In the first photo in dry dock, there seems to be a large "lump" under the support right above the head of the man. Am I seeing things? This would seem very detrimental to what was a "hot rod" built for speed records. Thanks, John
Okay, my standard explanation. Other than hatches and exterior access panels, there are NO hull panel lines on submarines. Submarines are subjected to 100s of Lbs. pe square inch of pressure. At Alfa test depth of 400 meters, the pressure would be 5700 Lbs/sq inch. The welds take considerable effort and you are melting the metal together to form a strong bond that will not yield under the stress of sea pressure. Aircraft panel lines are very different; they are not subjected to the kind of stress that submarine hulls bear.
One big difference between US submarines and former USSR and Russian submarines is that when you look at a US submarine hull, you are looking at the pressure hull. With few exceptions, the Soviet/Russian hulls are double hulled, with the inner hull being the thick pressure hull. The submarines' outer panel have limber (free flood) holes to flood the space between the inner and outer hulls. There are visible on the outer Alfa hull (in my B&W closeups) faint join areas, in addition to limber holes. If I was going to model the weld lines, I would use subtle variations in paint shades to delineate them. Take a look at the Alfa photos in the 2 links. You can see how subtle the lines are (almost non-existent to the eye). The welds were very tight in the outer hull, and the hull was as smooth as possible due to the Alfa's speed. Scroll down on the second link for more dry dock photos to illustrate the point.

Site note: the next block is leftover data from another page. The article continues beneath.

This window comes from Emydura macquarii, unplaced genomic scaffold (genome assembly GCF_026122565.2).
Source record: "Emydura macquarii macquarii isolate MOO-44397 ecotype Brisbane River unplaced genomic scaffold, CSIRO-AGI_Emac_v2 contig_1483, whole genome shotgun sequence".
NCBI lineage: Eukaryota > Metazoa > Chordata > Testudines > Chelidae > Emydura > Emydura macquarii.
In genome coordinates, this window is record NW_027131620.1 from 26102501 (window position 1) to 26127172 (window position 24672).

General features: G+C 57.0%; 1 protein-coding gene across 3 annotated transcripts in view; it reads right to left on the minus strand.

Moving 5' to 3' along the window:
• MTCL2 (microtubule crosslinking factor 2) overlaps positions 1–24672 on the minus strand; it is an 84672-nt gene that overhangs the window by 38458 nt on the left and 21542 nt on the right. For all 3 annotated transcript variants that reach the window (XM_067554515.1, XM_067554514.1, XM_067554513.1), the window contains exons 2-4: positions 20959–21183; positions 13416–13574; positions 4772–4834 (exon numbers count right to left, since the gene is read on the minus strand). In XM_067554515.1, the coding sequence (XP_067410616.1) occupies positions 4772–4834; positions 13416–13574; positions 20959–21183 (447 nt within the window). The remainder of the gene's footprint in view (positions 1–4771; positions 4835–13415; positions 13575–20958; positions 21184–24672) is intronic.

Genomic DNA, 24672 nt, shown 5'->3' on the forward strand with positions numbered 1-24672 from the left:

Alfa design goes back to the late 1950's. To their credit, this design included the titanium hull, a small crew with a great deal of automation, and a liquid metal (lead-bismuth) OK-550 reactor, which had greater power density than the pressurized water reactors. This combination of streamlining and reactor design allowed the submarine to reach great speeds of around 40 knots. But, at high speed, the Alfa was extremely noisy and could be tracked by SOSUS arrays from thousands of miles away. The liquid metal reactor was also problematic; it had to be kept "warm" (>50C) or the metal would freeze in the reactor core. The original hull, K-64, suffered such an accident where the metal solidified shortly after going into service. She was cut in half and the front half used for training. Another reactor in K-123 had a liquid metal spill of two tons into the reactor compartment. In the end, these were expensive to build, expensive to maintain, and had more than one serious reactor incident in the six hulls built.
Alfa in dry dock
Several photos-scroll down
to T. Dougherty
Thanks a million for your explanation..... it makes a ton of sense. It is great to understand just a little more about the truth regarding 1:1 scale construction of modern subs.
So then, on my 1/72 Alfa weld lines would actually be highly inappropriate if I wanted realism --- would visible welds along fictitious outer hull plate / panel lines maybe be cosmetically-speaking something to consider for the finished look of a model? It is like showing panel lines on model aircraft because to omit them makes the surface of the aircraft model smooth and I've heard such models looking "toylike" --- when in actuality 1:1 aircraft panel lines at 1/32 scale would truly be invisible, but are shown for cosmetic reasons as just mentioned?
Are these submarine weld or 'plate / panel' lines similar to outer hulls of ships like 1/72 "Snowberry" corvettes or the revell 1/72 U-Boats or Gato submarines please? I'm just trying to get a picture of reality versus modeling visual appeal and cosmetics.
Really, I thank you again my friend T. Dougherty..... you are indeed my "submarine expert" for the day